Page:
Bulgaria and Romania were warned today that they have failed to do enough to tackle high-level corruption and contract killings, but that they would be spared sanctions for the time being.
In a six-monthly progress report, the European Commission told the two new EU member states that there was no room for complacency, despite some progress in remedying weaknesses on justice and home affairs.
Franco Frattini, the EU Justice and Home Affairs Commissioner, said that to meet EU rules in the field the two countries needed to step up their battle against corruption, and work to overcome the backlog of cases waiting to go to court.
"High-level corruption is still one point of weakness, both governments are aware of this," Mr Frattini told reporters, after the Commission voted to adopt reports on the two EU members.
"Too few results are shown concerning practical results ... too many indictments still need to be translated into a final decision of a court, that’s why we say very frankly progress made in this field is still insufficient," added Mr Frattini.
Concern over corruption and organized crime has led the EU to insist on a long period of monitoring the progress of the two countries, which joined the EU in January. Both countries must report to the EU every six months on progress in reforms to curb corruption and streamline their judiciaries, or risk losing a chunk of economic aid.
In today's report - the first - the Commission said it was too early either to decide on possible sanctions or to remove that threat for the two states.
It had threatened to invoke so-called safeguard clauses under their membership treaties, which would have suspended the two Black Sea neighbours from participation in EU justice and interior policies until they met EU standards and norms in the area.
Mr Frattini warned them that the threat of such a sanction would be extended until June 2008, when another report card is to be issued on their reforms.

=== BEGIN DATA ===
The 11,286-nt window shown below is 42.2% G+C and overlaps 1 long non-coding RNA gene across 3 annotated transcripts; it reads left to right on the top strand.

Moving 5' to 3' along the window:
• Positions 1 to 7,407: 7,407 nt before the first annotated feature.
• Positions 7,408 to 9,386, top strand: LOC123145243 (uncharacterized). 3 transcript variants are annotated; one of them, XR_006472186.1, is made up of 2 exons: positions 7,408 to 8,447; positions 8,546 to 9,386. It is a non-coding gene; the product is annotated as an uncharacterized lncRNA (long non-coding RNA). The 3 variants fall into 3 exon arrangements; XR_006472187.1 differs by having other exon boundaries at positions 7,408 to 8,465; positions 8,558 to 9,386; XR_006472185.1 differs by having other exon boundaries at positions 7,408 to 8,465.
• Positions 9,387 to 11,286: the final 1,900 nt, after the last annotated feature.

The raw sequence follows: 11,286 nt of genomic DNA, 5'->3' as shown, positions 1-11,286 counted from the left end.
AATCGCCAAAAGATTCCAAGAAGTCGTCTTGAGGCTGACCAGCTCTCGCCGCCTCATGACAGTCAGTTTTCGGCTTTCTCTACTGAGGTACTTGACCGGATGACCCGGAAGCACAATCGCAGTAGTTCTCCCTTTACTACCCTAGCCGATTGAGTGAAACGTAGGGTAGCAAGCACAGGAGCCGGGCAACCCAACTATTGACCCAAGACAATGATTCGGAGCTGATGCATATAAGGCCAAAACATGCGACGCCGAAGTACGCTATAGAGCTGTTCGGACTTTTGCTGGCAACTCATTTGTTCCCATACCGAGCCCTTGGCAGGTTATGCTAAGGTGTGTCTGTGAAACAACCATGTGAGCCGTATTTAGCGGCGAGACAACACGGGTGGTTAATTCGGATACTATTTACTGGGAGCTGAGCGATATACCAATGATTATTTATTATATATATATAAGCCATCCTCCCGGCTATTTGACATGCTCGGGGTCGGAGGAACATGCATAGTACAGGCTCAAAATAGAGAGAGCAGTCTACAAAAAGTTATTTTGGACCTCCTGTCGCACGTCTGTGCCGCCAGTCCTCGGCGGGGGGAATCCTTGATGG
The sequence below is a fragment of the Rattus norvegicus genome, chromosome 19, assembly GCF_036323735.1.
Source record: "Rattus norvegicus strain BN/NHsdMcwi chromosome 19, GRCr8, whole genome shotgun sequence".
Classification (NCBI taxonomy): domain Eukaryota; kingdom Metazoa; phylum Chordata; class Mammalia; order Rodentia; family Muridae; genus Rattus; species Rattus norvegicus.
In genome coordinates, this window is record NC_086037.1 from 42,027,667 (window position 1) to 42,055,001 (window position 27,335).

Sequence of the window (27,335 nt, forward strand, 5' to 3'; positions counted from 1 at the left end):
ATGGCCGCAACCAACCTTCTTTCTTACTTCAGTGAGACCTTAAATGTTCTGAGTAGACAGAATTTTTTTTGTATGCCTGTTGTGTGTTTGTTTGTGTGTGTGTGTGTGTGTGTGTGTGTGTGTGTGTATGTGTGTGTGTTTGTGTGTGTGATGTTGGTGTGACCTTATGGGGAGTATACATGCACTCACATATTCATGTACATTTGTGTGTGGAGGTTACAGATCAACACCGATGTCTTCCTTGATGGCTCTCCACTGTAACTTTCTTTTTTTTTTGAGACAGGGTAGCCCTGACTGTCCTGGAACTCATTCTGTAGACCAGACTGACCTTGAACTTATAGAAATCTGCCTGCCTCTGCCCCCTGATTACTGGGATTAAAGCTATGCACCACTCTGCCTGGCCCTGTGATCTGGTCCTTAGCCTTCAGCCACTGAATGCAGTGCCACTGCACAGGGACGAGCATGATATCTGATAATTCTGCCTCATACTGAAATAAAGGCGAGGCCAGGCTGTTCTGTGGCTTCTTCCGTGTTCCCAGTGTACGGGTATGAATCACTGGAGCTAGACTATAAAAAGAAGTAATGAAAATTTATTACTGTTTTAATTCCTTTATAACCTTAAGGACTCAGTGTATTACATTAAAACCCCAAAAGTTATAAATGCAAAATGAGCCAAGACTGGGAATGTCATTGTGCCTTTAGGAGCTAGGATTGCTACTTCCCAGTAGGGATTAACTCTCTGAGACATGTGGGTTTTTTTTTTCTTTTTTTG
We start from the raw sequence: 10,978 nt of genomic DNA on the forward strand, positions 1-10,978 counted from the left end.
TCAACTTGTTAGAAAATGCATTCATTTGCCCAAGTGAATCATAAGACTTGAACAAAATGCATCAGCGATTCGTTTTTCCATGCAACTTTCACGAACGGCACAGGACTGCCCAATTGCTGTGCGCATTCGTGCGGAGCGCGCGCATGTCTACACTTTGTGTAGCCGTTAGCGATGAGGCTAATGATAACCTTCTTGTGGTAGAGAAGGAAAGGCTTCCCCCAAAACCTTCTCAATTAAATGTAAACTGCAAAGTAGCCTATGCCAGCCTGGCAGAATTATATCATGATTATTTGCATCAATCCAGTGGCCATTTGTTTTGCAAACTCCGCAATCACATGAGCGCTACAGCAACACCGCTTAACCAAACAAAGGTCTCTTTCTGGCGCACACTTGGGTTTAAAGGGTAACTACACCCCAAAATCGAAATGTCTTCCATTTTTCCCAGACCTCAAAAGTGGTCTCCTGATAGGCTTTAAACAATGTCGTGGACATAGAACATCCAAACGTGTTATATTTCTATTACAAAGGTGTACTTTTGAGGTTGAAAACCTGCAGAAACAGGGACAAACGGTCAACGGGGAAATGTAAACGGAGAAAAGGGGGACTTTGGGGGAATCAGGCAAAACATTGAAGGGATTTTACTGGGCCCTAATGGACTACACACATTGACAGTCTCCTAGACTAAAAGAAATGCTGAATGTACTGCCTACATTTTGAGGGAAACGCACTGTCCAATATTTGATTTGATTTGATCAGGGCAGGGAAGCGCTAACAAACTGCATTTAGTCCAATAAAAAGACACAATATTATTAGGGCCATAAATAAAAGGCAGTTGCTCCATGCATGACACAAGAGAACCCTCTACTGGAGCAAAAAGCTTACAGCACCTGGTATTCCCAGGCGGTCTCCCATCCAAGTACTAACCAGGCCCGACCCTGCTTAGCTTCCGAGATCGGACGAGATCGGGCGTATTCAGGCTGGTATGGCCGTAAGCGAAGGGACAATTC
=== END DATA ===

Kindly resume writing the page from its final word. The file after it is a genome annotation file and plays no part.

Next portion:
The threat is meant to put extra pressure on the two countries to redouble efforts to overhaul their judicial systems.
Romania was credited with progress in judicial reform and substantial progress in creating a National Integrity Agency.
Recently Romania has started to take action against corruption among political leaders. In May, the former Romanian Prime Minister Adrian Nastase was charged over allegations he used his office to end a probe into his bank accounts over claims he accepted just over a million euros in bribes.
But in both countries “progress in the judicial treatment of high-level corruption is insufficient”, the reports said.
In Bulgaria, an unfolding corruption scandal has implicated the economy minister and the government’s chief investigator.
Bulgaria was criticised in the report for failing to achieve enough across the whole area of crime-fighting. Between 2001 and 2006, more than 150 people were gunned down in broad daylight in the capital, Sofia, including Bulgaria’s top banker, a football company boss and one of its top importers. No-one has been jailed.
“Contract killings continue to be of great concern, and in particular most recent killings of local politicians since January," said the report. "To date no prosecution and conviction has taken place.”
The Commission said that Bulgaria had met one key benchmark by passing a constitutional amendment establishing the independence and accountability of the judiciary.
It had also made some progress towards transparency in its judicial process, improving the professionalism and efficiency of judges. However, the overall picture was unsatisfactory.
The EU executive is also due to report separately later this year on the two states' ability to administer and absorb regional aid and agricultural subsidies, which may lead to a partial withholding of some money from Brussels, EU officials say.